So what are we gonna do about it?  Let's brainstorm!   I'll write more in the next few days.
 
Chris Kott
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From your post, you seem to be suggesting that beavers are a keystone species that is instrumental in geoengineering the landscape for enhanced water harvesting. I heartily agree. It would seem that giving ranchers and foresters an incentive to work beavers back into land use and management policies is key. If ranchers can be convinced that less water retention capacity means less grazing, it could be an avenue to bring them back.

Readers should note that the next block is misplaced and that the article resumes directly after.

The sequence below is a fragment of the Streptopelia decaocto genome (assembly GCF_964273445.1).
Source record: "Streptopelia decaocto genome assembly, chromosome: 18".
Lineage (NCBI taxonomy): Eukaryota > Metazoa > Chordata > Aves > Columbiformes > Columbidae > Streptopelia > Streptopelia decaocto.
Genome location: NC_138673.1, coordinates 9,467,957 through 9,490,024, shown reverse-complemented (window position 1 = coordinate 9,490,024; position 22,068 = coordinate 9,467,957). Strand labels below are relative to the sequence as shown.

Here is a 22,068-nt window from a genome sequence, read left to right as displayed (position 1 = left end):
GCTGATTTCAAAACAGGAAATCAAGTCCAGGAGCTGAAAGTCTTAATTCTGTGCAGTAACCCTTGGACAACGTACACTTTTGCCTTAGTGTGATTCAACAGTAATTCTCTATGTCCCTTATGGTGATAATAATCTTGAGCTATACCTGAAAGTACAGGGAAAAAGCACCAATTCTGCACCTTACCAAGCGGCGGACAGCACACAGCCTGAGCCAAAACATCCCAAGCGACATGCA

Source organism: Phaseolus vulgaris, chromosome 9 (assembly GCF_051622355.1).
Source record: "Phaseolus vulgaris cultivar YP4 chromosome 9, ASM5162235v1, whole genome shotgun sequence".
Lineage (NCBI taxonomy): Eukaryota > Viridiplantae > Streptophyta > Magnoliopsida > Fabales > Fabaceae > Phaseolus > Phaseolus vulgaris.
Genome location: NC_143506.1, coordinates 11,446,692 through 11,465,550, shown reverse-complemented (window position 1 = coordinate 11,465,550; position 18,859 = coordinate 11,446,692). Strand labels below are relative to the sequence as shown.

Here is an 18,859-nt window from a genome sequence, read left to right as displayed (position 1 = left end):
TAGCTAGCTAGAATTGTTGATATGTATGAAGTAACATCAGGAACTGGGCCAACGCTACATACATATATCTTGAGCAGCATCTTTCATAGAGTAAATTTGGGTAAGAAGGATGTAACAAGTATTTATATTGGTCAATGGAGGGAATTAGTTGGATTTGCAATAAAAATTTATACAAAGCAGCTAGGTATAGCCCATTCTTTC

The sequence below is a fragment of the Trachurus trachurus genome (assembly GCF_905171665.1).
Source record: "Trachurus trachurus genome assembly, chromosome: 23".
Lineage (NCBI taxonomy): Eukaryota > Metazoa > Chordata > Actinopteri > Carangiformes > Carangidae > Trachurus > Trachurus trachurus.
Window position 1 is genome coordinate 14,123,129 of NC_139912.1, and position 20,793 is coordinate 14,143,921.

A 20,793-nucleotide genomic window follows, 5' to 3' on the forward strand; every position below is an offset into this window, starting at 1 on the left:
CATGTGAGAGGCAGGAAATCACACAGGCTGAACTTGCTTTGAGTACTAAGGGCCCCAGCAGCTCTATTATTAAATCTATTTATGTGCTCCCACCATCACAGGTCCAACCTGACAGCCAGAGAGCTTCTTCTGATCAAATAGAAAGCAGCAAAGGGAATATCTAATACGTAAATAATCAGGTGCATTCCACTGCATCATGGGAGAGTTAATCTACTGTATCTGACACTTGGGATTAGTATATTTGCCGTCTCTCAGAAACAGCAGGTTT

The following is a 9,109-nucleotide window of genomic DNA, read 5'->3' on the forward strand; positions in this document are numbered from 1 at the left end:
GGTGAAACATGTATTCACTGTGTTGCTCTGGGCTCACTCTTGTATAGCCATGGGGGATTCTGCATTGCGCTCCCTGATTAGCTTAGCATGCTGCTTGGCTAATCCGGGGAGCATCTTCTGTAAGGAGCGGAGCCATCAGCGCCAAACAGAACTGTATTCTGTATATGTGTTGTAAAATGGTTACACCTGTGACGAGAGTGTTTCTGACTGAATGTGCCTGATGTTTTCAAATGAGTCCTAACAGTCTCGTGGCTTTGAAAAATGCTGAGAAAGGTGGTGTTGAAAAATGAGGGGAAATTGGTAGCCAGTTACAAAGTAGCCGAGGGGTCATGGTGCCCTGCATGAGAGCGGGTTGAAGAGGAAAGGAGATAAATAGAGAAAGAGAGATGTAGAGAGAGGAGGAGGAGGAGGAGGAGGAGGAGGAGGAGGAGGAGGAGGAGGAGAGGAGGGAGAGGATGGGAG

As to forestry, I think that will be a little harder to manage. The lumber roads themselves are rarely planned with hydrology in mind, from what I understand, but unless companies and government policy makers are taking the economic long view, I don't know how to make them plan better. So I suppose we might be looking for a way to get all of the players involved in policy and management to look at the long view, and, as in other cases, calculate the cost of managing and repairing (where possible) the environmental damage of badly, cheaply placed lumber roads and inappropriately used clearcuts as costs to them, instead of costs that will be absorbed by the environment and the local populations. In that way, the "cheap and easy" tactics that have come to prevail will no longer be cost-effective, and the practices that build their resource base over time, which in this case is a resilient and vital forest system, will be the economically responsible choice, as well as the environmentally friendly one.